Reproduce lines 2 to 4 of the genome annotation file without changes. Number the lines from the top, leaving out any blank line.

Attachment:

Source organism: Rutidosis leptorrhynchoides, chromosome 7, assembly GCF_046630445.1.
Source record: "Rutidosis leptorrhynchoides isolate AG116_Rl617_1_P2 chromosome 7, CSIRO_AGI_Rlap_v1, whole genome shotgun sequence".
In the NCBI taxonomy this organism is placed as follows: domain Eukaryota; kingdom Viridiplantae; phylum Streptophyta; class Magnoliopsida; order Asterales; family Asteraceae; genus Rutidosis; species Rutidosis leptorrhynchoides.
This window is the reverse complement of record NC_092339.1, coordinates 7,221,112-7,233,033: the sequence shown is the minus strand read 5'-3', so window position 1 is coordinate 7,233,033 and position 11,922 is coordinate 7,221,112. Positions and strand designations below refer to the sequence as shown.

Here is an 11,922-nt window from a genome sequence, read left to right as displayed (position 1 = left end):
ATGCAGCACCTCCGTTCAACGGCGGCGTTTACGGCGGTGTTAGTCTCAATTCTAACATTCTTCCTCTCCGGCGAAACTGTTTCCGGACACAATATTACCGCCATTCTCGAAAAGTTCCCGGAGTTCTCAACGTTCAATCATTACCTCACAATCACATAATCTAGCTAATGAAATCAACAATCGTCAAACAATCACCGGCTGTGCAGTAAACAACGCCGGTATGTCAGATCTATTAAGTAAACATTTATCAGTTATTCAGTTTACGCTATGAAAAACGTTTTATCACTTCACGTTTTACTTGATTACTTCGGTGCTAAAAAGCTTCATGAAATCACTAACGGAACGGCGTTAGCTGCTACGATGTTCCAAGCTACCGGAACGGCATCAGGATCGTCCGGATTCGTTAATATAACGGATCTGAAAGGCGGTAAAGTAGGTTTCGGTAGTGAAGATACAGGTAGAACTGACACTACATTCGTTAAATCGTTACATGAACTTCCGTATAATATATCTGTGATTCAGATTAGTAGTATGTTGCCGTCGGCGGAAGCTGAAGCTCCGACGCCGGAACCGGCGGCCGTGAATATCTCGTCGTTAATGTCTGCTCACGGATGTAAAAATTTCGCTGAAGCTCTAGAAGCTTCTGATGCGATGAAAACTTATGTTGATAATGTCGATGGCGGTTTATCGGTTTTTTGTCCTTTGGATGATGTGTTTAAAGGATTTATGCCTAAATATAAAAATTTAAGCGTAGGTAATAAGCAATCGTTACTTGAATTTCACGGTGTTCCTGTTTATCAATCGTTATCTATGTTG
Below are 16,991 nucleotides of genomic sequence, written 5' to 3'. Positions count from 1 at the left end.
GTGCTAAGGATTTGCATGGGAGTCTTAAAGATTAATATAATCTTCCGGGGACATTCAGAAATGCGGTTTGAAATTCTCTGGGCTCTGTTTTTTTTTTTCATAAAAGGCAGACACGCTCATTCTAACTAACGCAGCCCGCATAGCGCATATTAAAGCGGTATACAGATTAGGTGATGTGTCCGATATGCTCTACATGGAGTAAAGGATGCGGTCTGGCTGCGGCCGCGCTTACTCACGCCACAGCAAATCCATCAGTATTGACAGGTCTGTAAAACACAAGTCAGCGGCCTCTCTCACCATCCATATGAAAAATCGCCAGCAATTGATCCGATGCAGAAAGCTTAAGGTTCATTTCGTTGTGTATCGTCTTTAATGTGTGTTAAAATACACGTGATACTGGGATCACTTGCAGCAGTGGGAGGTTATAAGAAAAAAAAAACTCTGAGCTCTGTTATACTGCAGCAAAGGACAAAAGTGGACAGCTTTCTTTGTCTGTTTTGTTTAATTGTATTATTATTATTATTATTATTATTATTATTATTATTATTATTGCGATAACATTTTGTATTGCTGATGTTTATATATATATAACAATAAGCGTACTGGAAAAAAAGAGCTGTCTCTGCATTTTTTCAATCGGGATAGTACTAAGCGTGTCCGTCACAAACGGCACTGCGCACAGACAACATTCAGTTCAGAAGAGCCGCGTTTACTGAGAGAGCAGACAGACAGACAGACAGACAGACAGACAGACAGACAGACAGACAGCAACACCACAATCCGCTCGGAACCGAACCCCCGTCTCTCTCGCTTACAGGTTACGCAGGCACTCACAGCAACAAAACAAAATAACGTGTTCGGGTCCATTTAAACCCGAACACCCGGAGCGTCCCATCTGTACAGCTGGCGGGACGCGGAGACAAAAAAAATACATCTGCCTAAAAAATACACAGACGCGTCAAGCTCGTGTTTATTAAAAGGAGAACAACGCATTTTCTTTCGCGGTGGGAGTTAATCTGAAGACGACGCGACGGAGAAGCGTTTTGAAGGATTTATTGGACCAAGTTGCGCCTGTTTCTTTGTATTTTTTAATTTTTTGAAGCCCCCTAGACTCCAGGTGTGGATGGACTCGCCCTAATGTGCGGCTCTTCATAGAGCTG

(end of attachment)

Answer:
Source record: "Rutidosis leptorrhynchoides isolate AG116_Rl617_1_P2 chromosome 7, CSIRO_AGI_Rlap_v1, whole genome shotgun sequence".
In the NCBI taxonomy this organism is placed as follows: domain Eukaryota; kingdom Viridiplantae; phylum Streptophyta; class Magnoliopsida; order Asterales; family Asteraceae; genus Rutidosis; species Rutidosis leptorrhynchoides.
This window is the reverse complement of record NC_092339.1, coordinates 7,221,112-7,233,033: the sequence shown is the minus strand read 5'-3', so window position 1 is coordinate 7,233,033 and position 11,922 is coordinate 7,221,112. Positions and strand designations below refer to the sequence as shown.